The Old Testament contains accounts of one bloody war after another.
Christians are often troubled that God is at the center of many of the battles. Perhaps most disturbing of all is the practice of herem. Herem is a Hebrew word that is difficult to translate. Often it’s awkwardly translated as “things under the ban.” Though it’s hard to translate, herem‘s meaning for the native inhabitants of the land is clear: the entire enemy must be killed.
How are we to understand this in light of Jesus’ statement in Matthew 5:44, “But I say, love your enemies”? It is no wonder that people come to the conclusion that the Old Testament picture of God is closer to Osama Bin Laden than to Jesus Christ. But there is no disconnect here between the Testaments.
The God of the Old Testament is the same as the one we read about in the New. He is a God of love as well as a holy God who judges evil people. As we read from Genesis to Revelation, we see not a character change but an unfolding story of God’s great victory over sin, evil, and death. This takes place through mighty acts of justice—that is, again and again, acts of retributive judgment. Goodness and severity go together in this story.
The God of the Old Testament is the same as the one we read about in the New. He is a God of love as well as a holy God who judges evil people.
The Old Testament
In the Old Testament, we read stories of conflict as God fights evil in the world. The first time God is called a warrior is in Exodus 15, where God rescues of his people from the oppressive Egyptians. Likewise, only because God fought for Israel is Joshua’s victory over the Canaanites possible, and the text makes it clear that the Canaanites must die—not to make room for the Israelites, but because of their sins. In this case, God makes his people his executioners.
Not all of God’s warring activity in the Old Testament, however, is directed toward Israel’s enemies. God also fights against Israel—the most notable instance being the conquest of Jerusalem by Nebuchadnezzar. (Lamentations 2:1-5)
The Old Testament ends with God’s people back in the land, but living under the dominance of a pagan nation. The last prophets of the Old Testament looked to the future for a return of the divine warrior who would come and destroy their enemies, bringing them back their freedom. (Daniel 7; Zechariah 14)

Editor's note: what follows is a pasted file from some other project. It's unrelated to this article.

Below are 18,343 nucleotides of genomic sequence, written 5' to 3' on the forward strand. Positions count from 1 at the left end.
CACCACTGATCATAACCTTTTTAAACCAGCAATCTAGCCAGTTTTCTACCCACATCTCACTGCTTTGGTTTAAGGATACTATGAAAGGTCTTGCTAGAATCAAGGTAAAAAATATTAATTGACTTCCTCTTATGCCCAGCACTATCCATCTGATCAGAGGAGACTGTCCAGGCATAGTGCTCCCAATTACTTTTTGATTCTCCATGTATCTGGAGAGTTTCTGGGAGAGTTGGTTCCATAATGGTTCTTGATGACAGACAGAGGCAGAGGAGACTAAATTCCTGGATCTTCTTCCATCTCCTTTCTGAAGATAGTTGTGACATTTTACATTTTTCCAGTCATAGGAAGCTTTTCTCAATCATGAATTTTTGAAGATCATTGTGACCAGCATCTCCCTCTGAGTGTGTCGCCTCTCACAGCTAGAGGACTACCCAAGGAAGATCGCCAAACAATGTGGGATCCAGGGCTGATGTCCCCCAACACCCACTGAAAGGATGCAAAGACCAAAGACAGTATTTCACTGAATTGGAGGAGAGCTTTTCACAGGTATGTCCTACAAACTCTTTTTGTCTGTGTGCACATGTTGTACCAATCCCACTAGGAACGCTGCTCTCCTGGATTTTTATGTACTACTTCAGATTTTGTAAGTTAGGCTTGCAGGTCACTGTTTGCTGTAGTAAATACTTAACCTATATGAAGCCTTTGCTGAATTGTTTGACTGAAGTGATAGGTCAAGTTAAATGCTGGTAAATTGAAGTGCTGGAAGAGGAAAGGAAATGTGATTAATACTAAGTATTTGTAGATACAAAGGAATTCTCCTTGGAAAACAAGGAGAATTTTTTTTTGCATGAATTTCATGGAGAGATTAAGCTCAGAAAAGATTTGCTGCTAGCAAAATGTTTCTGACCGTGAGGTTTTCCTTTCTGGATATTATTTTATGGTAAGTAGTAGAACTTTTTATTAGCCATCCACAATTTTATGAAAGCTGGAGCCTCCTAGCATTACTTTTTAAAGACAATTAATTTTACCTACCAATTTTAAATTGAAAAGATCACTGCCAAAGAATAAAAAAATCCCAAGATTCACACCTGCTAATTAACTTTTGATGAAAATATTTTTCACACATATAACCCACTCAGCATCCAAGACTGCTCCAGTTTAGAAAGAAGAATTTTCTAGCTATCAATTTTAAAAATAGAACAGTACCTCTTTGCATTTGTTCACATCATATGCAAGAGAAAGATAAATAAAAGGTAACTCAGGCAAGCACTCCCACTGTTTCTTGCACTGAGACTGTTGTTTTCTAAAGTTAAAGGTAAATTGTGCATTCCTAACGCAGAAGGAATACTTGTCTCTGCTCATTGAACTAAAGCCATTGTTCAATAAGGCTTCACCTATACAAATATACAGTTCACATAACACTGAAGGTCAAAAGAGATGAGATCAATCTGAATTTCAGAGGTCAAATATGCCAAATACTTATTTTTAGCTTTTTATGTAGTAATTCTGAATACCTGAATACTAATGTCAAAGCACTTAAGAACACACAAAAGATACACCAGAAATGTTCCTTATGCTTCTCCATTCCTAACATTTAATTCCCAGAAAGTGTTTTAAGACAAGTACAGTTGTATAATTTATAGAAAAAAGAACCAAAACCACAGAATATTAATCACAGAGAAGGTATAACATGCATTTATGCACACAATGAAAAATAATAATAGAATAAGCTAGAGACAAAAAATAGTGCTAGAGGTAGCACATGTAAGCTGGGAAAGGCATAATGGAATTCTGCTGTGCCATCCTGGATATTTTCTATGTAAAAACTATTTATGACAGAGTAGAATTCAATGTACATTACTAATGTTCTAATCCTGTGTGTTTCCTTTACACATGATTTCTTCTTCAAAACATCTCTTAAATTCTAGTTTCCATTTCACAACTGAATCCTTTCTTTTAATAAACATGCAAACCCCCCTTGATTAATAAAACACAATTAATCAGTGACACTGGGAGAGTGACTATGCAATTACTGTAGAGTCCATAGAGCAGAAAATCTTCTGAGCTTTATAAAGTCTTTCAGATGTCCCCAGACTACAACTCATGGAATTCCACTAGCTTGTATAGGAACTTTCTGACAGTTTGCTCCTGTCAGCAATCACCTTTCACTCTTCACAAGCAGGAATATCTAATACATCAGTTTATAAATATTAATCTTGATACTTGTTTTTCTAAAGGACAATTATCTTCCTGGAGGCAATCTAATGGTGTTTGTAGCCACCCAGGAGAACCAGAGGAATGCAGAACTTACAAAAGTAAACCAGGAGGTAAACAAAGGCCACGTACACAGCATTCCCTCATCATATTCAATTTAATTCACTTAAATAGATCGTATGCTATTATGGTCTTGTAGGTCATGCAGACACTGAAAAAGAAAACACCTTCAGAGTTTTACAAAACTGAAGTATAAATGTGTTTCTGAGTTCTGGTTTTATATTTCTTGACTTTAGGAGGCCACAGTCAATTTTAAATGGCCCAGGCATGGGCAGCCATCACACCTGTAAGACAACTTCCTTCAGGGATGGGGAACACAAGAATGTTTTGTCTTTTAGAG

The New Testament
After a period of prophetic silence, the New Testament picks up the story. The first voice we hear is that of John the Baptist. He is clearly expecting a violent Messiah, the warrior from heaven who would defeat the Romans and punish disobedient Jewish people. (Matthew 3:7-12)
Of course, John did not err. Jesus is the divine warrior, the one whom the Old Testament expected, but he has heightened and intensified the battle. The goal of warfare is now elevated. The weapons for this war have changed. Jesus battles spiritual powers and authorities. He directs Peter to put away the sword because winning this battle involves dying rather than killing. (Matt. 26:50-56)
It is, however, a battle that began in the Old Testament. The military language used to describe Christ’s redemptive acts makes this clear. (Ephesians 4:7-13; Colossians 2:13-15)
But this is just the start of Christ’s work. Christ’s victory over Satan is definite but not finally realized. The Book of Revelation describes the return of Christ in the cloud chariot. He is riding a white horse and leading the armies of heaven. Here the final battle, which includes vultures eating dead bodies, is bloodier than anything in the Old Testament. This is a picture of the final judgment, of which the wars of the Old Testament are a foretaste and a warning. (Revelation 1:7; 19:11-21)
From Genesis to Revelation, God’s character remains consistent. He is a loving, powerful, holy judge, and warrior against evil from beginning to end.
The content of this article comes from “The Warrior’s Bible” (2014) and is copyrighted by Life Publishers International. Used with permission.